Bound feet were once considered "intensely erotic".[dubious discuss][citation needed] Qing Dynasty sex manuals listed 48 different ways of playing with women's bound feet. Some men preferred never to see a woman's bound feet, so they were always concealed within tiny "lotus shoes" and wrappings. Feng Xun is recorded as stating, "If you remove the shoes and bindings, the aesthetic feeling will be destroyed forever" -- an indication that men understood that the symbolic erotic fantasy of bound feet did not correspond to its unpleasant physical reality, which was therefore to be kept hidden. For men, the primary erotic effect was a function of the lotus gait, the tiny steps and swaying walk of a woman whose feet had been bound. Women with such deformed feet avoided placing weight on the front of the foot and tended to walk predominantly on their heels. As a result, women who underwent foot binding walked in a careful, cautious and unsteady manner. The very fact that the bound foot was concealed from mens' eyes was, in and of itself, sexually appealing. On the other hand, an uncovered foot would also give off a foul odor, as various fungi would colonise the unwashable folds.

Another attribute of a woman with bound feet was the limitations of her mobility and therefore her ability to take part in politics, social life, and the world at large. Bound feet rendered women dependent on their families, particularly their men, and therefore became an alluring symbol of chastity and male ownership, since a woman was largely restricted to her home and could not venture far without an escort or the help of watchful servants.[dubious discuss]

In literature and film

Anchee Min describes a graphic depiction of a young girl's foot binding in her memoir Red Azalea, as well as another's refusal to have her feet bound in Becoming Madame Mao.

Ruthanne Lum McCunn wrote a biographical novel A Thousand Pieces of Gold, about Polly Bemis, a Chinese American pioneer woman. It describes her feet being bound, and later unbound when she needed to help her family with farm labour.

Bette Bao Lord's novel Spring Moon describes the foot binding of the main character in graphic detail.

In Shen Fu's autobiography Six Records of a Floating Life, the narrator's wife, Yun, attends a festival disguised as a man, and reveals herself to be female to the other women in attendance by pointing out her small bound foot.

In the 1958 film The Inn Of The Sixth Happiness Ingrid Bergman portrays British missionary to China Gladys Aylward, who is assigned as a foreigner the task by a local mandarin to unbind the feet of young women, an unpopular order that the civil government had failed to fulfill.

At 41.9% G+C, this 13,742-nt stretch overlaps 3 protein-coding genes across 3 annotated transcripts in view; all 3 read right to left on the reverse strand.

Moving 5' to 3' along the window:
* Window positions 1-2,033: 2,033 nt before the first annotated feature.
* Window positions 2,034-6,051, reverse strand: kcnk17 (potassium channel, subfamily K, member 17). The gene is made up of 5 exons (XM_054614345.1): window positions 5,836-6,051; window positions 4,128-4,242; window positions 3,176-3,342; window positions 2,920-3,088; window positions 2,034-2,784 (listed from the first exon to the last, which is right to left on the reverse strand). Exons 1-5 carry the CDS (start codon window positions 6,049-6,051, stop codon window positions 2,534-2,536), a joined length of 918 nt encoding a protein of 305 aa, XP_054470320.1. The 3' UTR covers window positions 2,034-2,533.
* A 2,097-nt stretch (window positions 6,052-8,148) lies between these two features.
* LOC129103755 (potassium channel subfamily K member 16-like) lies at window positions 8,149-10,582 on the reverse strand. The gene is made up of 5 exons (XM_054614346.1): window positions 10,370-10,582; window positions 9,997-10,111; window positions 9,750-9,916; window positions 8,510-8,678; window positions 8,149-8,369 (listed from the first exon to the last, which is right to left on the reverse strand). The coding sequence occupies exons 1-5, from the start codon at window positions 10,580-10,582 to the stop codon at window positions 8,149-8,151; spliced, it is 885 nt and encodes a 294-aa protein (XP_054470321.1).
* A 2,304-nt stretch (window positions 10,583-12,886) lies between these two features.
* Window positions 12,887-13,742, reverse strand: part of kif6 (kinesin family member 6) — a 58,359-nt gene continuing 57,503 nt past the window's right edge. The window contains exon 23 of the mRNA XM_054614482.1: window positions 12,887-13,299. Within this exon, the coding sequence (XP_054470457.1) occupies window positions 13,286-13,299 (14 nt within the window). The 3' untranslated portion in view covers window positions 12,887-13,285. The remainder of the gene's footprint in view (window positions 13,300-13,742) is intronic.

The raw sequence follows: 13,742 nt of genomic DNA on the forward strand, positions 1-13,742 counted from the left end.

Lisa See has read widely and writes about foot binding in Snow Flower and the Secret Fan and Peony in Love. In Shanghai Girls, she describes bound feet of the girls' mother.

Li Juzhen (1763-1830) wrote a satirical novel Jinghua yuan, translated as Flowers in the Mirror which includes a visit to the mythical Kingdom of Women. There it is the men who must bear children, menstruate, and bind their feet. The recent Chinese author Feng Jicai's (b. 1942) novel Three Inch Golden Lotus presents a satirical picture of the movement to abolish the practice.

In Lensey Namioka's Ties that Bind, Ties that Break, 5-year-old Ailin refuses to have her feet bound, causing the family of her intended husband to break their marriage agreement.

In the novel and miniseries Broken Trail, by Alan Geoffrion, one of the young Chinese slaves has bound feet and relies heavily on others for support while walking.

Isabelle Allende's novel Daughter of Fortune includes a character whose feet have been bound, as well as a several passages about the aesthetics of foot-binding.

Diana Gabaldon's novel Voyager (the third installment of the Outlander series) includes a Chinese character who explains his foot binding and the sexual aspect of it.

Ji-li Jiang wrote the book Red Scarf Girl and in it Ji Li's friend An Yi's grandmother had incredibly tiny feet (smaller than three inches) due to her binding her feet as a young child.